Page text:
The assessment of diurnal preference, or the preferred timing of sleep and activity, is generally based on comprehensive questionnaires such as the Horne-Östberg (HÖ). The aim of the present study was to assess the reliability of a subject's self-classification as extremely morning (Self-MM), more morning than evening (Self-M), more evening than morning (Self-E) or extremely evening (Self-EE) type, based on the last question of the HÖ (Self-ME). A convenience sample of 461 subjects [23.8 ± 4.7 years; 322 females] completed a full sleep-wake assessment, including diurnal preference (HÖ), night sleep quality (Pittsburgh Sleep Quality Index, PSQI), daytime sleepiness (Karolinska Sleepiness Scale, KSS), and habitual sleep-wake timing (12 d sleep diaries; n = 296). Significant differences in HÖ total score were observed between Self-ME classes, with each class being significantly different from neighboring classes (p < 0.0001). Significant differences in sleep-wake timing (bed time, try to sleep and sleep onset, wake up, and get up time) were observed between Self-ME classes. Such differences were maintained when sleep-wake habits were analysed separately on work and free days, and also in a smaller group of 67 subjects who completed the Self-ME as a stand-alone rather than as part of the original questionnaire. Significant differences were observed in the time-course of subjective sleepiness by Self-ME class in both the large and the small group, with Self-MM and Self-M subjects being significantly more alert in the morning and sleepier in the evening hours compared with their Self-E and Self-EE counterparts. Finally, significant differences were observed in night sleep quality between Self-ME classes, with Self-EE/Self-E subjects sleeping worse than their Self-MM/Self-M counterparts, and averaging just over the abnormality PSQI threshold of 5. In conclusion, young, healthy adults can define their diurnal preference based on a single question (Self-ME) in a way that reflects their sleep-wake timing, their sleepiness levels over the daytime hours, and their night sleep quality. Validation of the Self-ME across the decades and in diseased populations seems worthy.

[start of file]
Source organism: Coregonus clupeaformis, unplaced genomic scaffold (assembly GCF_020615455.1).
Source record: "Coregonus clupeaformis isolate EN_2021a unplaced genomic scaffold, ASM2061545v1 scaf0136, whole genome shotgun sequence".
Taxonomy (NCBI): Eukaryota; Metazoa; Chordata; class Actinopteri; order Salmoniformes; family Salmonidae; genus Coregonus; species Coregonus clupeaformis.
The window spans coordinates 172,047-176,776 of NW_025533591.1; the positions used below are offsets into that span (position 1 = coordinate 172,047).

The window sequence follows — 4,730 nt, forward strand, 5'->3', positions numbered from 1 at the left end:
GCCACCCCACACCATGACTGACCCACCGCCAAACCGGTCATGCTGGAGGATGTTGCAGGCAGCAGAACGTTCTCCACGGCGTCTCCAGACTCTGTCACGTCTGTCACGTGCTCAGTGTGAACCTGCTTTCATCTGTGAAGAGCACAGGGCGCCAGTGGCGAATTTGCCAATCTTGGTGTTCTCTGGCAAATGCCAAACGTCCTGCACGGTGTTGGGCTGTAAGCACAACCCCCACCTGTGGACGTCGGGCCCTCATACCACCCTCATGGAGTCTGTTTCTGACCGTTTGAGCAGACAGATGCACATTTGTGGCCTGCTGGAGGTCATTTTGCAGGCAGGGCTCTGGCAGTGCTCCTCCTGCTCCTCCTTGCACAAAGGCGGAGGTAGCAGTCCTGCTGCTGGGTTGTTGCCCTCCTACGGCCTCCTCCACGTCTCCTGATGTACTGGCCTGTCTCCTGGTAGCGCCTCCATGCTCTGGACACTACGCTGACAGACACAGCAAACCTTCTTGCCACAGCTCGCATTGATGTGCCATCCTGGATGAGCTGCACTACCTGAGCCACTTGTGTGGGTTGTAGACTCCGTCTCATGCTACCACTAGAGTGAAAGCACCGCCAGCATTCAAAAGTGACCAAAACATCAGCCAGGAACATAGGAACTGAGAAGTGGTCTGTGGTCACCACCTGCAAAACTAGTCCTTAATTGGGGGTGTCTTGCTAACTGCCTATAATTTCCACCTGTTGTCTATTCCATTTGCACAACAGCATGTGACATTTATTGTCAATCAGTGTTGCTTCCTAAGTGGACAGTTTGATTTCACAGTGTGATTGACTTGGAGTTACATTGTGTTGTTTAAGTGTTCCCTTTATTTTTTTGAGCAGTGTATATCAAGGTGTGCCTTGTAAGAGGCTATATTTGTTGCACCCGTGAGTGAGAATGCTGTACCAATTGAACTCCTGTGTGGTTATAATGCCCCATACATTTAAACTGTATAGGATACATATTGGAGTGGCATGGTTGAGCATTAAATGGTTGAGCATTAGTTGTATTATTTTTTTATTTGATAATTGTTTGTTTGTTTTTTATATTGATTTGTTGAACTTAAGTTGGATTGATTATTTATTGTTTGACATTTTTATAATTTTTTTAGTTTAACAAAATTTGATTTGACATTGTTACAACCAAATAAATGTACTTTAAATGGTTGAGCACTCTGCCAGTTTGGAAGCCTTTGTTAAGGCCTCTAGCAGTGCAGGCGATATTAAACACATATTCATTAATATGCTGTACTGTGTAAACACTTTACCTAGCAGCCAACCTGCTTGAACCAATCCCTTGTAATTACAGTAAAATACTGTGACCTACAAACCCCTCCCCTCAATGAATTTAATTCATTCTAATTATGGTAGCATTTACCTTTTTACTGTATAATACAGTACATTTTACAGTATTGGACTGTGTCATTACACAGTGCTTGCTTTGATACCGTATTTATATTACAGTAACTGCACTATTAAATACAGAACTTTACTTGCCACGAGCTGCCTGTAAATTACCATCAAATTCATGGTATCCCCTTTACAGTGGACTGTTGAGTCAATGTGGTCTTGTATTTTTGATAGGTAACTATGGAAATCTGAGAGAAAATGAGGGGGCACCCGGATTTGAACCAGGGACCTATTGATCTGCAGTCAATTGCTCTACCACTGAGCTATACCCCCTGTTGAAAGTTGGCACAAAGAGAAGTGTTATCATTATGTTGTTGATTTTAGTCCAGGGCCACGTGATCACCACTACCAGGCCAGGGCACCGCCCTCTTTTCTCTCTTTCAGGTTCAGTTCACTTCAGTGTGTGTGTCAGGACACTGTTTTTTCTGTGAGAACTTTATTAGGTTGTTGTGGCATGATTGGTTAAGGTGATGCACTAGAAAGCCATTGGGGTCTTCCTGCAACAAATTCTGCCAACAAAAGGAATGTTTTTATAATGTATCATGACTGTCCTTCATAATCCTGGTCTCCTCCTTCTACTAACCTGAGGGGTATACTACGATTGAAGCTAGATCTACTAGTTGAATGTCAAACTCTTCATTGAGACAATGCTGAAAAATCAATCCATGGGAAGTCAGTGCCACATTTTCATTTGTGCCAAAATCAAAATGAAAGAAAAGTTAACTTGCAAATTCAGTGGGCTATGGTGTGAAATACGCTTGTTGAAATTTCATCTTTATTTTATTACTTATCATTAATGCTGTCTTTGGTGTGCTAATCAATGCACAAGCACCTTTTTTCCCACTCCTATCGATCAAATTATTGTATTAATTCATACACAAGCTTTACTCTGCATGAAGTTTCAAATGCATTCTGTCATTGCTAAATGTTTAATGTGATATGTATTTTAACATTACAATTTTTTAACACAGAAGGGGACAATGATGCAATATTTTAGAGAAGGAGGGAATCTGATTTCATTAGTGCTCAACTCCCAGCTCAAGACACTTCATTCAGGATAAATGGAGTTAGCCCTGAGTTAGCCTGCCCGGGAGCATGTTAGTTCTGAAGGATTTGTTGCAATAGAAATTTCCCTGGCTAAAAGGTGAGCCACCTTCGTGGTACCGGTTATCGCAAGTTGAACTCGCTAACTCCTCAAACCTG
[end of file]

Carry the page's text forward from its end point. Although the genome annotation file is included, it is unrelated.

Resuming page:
The self-morningness/eveningness (Self-ME): An extremely concise and totally subjective assessment of diurnal preference

TURCO, MATTEO;CHIAROMANNI, FEDERICA;BANO, MILENA;SALAMANCA, MARCO;CACCIN, LAURA;MERKEL, CARLO;AMODIO, PIERO;ROMUALDI, CHIARA;DE PITTA', CRISTIANO;COSTA, RODOLFO;MONTAGNESE, SARA
2015

Abstract

The assessment of diurnal preference, or the preferred timing of sleep and activity, is generally based on comprehensive questionnaires such as the Horne-Östberg (HÖ). The aim of the present study was to assess the reliability of a subject's self-classification as extremely morning (Self-MM), more morning than evening (Self-M), more evening than morning (Self-E) or extremely evening (Self-EE) type, based on the last question of the HÖ (Self-ME). A convenience sample of 461 subjects [23.8 ± 4.7 years; 322 females] completed a full sleep-wake assessment, including diurnal preference (HÖ), night sleep quality (Pittsburgh Sleep Quality Index, PSQI), daytime sleepiness (Karolinska Sleepiness Scale, KSS), and habitual sleep-wake timing (12 d sleep diaries; n = 296). Significant differences in HÖ total score were observed between Self-ME classes, with each class being significantly different from neighboring classes (p < 0.0001). Significant differences in sleep-wake timing (bed time, try to sleep and sleep onset, wake up, and get up time) were observed between Self-ME classes. Such differences were maintained when sleep-wake habits were analysed separately on work and free days, and also in a smaller group of 67 subjects who completed the Self-ME as a stand-alone rather than as part of the original questionnaire. Significant differences were observed in the time-course of subjective sleepiness by Self-ME class in both the large and the small group, with Self-MM and Self-M subjects being significantly more alert in the morning and sleepier in the evening hours compared with their Self-E and Self-EE counterparts. Finally, significant differences were observed in night sleep quality between Self-ME classes, with Self-EE/Self-E subjects sleeping worse than their Self-MM/Self-M counterparts, and averaging just over the abnormality PSQI threshold of 5. In conclusion, young, healthy adults can define their diurnal preference based on a single question (Self-ME) in a way that reflects their sleep-wake timing, their sleepiness levels over the daytime hours, and their night sleep quality. Validation of the Self-ME across the decades and in diseased populations seems worthy.
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Utilizza questo identificativo per citare o creare un link a questo documento: http://hdl.handle.net/11577/3169287
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